The Shiraito Falls (白糸の滝 – Shiraito no taki) are only 3 meters high but a full 70 meters wide. Literally meaning “white strings”, the Shiraito Falls gets its name from the hundreds of small streams of water cascading down the rock face, forming a silky arched curtain. From the Falls, you can do a short 2.8km hike to Mine-no-chaya (mountaintop tea house) or if you feel like a longer trek, you can hike the 13km or so to Usuitouge Pass (the prefectural border).
Mine-no-chaya is the starting point of the popular Shinoji hiking route through the Asama highlands. The 10km (6.2 mile) hike passes Shiraito Falls, Ryugaeshi Falls and Kose Onsen, terminating at the Mikasa Hotel. Take the Kusakaru bus from Naka-Karuizawa Station and get off at Mine-no-chaya (28 mins). The hike from Mine-no-chaya to Shiraito Falls takes approximately 70 mins.
During our visit (early November) basically all the leaves had fallen at this elevation so if you want to see the Shiraito Falls at its Autumn peak, October would be preferable. However, lower down in the Karuizawa town area, there was still much Autumn color to appreciate.
The good thing about this site is its accessibility. The Falls are just 150 meters from the entrance, making it a quick and easy walk for visitors of all ages and physical abilities. And for all those brides hoisting up their gowns!
Entry to the Falls and parking is free. There are also food stalls and toilets available on site. If you are traveling by car, you need to enter a toll road (¥300). Or if you are traveling by public transport, it’s a 25-min bus ride from the North exit of Karuizawa Station (¥710) and then a 5 min walk.
For those planning a trip here, note there is also a waterfall by the same name in Shizuoka Prefecture near Mt. Fuji :)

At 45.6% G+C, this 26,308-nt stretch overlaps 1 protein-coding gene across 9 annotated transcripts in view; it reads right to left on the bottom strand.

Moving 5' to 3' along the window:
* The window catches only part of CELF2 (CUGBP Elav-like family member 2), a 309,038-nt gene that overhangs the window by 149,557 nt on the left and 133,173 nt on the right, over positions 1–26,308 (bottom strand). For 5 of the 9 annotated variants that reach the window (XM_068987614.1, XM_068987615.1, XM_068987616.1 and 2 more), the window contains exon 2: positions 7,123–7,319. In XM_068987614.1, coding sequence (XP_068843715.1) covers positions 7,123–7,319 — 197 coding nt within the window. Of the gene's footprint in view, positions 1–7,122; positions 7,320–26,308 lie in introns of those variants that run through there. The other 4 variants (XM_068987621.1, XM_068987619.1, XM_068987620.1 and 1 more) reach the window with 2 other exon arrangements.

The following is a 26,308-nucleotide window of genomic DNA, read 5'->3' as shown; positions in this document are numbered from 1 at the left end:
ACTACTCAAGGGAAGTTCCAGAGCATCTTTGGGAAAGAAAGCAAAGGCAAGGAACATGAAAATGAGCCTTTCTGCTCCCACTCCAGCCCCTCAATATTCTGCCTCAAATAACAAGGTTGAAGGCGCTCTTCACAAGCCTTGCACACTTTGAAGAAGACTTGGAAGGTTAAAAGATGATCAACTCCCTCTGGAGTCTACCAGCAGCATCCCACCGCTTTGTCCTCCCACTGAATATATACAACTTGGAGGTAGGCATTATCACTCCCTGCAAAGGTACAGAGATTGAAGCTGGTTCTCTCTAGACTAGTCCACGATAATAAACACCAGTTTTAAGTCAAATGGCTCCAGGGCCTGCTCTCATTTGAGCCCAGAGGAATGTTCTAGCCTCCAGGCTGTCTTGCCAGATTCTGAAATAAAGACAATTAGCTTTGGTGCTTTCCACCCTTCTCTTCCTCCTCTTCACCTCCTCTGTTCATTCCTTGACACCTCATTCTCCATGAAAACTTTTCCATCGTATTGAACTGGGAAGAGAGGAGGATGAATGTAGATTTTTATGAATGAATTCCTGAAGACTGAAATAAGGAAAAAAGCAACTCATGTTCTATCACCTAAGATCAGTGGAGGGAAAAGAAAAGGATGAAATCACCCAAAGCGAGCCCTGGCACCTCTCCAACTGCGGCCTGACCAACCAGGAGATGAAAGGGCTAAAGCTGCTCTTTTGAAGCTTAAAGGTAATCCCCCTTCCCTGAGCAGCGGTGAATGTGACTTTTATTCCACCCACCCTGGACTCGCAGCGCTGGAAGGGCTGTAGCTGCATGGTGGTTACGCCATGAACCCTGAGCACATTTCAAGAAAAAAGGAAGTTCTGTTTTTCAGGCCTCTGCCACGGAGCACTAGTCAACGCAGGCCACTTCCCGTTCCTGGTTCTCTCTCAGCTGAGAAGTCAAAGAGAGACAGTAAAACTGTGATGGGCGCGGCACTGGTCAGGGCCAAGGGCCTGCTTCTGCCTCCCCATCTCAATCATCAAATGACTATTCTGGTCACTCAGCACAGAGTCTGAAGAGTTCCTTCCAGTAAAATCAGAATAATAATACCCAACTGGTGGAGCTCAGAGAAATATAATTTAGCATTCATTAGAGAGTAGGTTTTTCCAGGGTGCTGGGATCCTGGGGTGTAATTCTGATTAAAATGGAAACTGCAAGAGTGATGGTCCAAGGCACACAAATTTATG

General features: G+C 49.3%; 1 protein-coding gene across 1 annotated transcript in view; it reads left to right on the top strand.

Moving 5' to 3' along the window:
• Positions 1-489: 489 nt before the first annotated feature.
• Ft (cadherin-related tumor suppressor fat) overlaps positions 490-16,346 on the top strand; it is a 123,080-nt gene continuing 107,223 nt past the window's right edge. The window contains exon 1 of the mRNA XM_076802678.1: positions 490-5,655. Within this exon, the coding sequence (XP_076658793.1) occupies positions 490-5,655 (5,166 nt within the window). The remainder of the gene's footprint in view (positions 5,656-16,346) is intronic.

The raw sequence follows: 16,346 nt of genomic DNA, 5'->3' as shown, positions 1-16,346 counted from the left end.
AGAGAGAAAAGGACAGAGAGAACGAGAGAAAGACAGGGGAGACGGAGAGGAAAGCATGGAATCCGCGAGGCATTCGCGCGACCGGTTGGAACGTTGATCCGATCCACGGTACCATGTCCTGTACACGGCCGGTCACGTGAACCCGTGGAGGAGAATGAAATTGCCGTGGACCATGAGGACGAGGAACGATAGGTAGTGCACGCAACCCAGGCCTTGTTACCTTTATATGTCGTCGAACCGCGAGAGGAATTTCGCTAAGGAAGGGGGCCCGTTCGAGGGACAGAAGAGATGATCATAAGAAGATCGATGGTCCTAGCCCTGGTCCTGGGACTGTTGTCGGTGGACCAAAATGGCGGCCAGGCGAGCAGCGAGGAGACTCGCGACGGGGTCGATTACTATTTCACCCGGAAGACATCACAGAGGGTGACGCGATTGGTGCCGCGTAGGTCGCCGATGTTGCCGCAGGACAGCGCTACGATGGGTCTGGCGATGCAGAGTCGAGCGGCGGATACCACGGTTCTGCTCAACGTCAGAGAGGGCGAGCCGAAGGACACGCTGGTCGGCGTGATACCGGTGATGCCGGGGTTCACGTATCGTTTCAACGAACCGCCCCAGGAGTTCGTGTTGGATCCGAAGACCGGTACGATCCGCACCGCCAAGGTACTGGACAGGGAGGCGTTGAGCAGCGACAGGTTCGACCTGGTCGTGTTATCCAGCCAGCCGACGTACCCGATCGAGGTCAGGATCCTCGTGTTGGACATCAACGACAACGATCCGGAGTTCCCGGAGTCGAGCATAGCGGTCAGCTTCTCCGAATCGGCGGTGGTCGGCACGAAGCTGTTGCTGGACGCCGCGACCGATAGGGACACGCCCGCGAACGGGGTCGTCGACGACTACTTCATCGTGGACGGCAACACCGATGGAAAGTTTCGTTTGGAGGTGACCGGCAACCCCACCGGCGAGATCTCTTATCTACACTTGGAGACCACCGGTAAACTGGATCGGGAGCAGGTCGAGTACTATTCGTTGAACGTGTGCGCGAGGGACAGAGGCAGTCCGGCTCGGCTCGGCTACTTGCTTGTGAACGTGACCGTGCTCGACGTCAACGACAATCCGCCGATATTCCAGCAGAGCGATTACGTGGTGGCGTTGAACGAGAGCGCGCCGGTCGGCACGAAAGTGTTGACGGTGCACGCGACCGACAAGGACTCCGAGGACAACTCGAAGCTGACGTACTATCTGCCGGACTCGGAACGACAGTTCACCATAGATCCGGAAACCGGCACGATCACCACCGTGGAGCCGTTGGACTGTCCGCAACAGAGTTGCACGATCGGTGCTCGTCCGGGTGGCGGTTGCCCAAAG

I think this would have to be my favorite site we visited in Karuizawa. The vibrant leaves reflecting on the water make Kumoba Pond (雲場池 Kumoba ike) the perfect place to visit in the Autumn months. The pond has been nicknamed Swan Lake due to the birds that visit in the winter and is a known favorite of Emperor Akihito who is a frequent visitor. You can walk the entire perimeter of the pond in 20-25 mins. Well, faster if you don’t stop to enjoy your surrounds, but why would you want to do that?!
Entry to the pond is free. You can find car parking in the vicinity for around ¥500. However, my tip would be to head there from the station/town area on foot or by bicycle. There are places around the station where you can rent a bicycle by the hour or for the day. Then explore the small forest streets on your way to and around the pond.
The north area of Karuizawa Station is a network of small interconnecting lane ways amongst the trees and interspersed with summer homes. Growing up in the countryside, there is something homely about the smell of a wood fire. If you love the smell of the forest, you’ll be at home here.
Karuizawa can be reached from Tokyo Station in 65-80 mins by the Nagano Shinkansen (bullet train), making it an easily-accessible getaway from the country’s capital. A one-way journey costs ¥5500 and is fully covered by the Japan Rail Pass, JR East Pass and JR Kanto Area Pass.
For those traveling by car, it’s about a three-hour drive from central Tokyo on the Jo-shin-etsu highway (tolled).
More Autumn fun…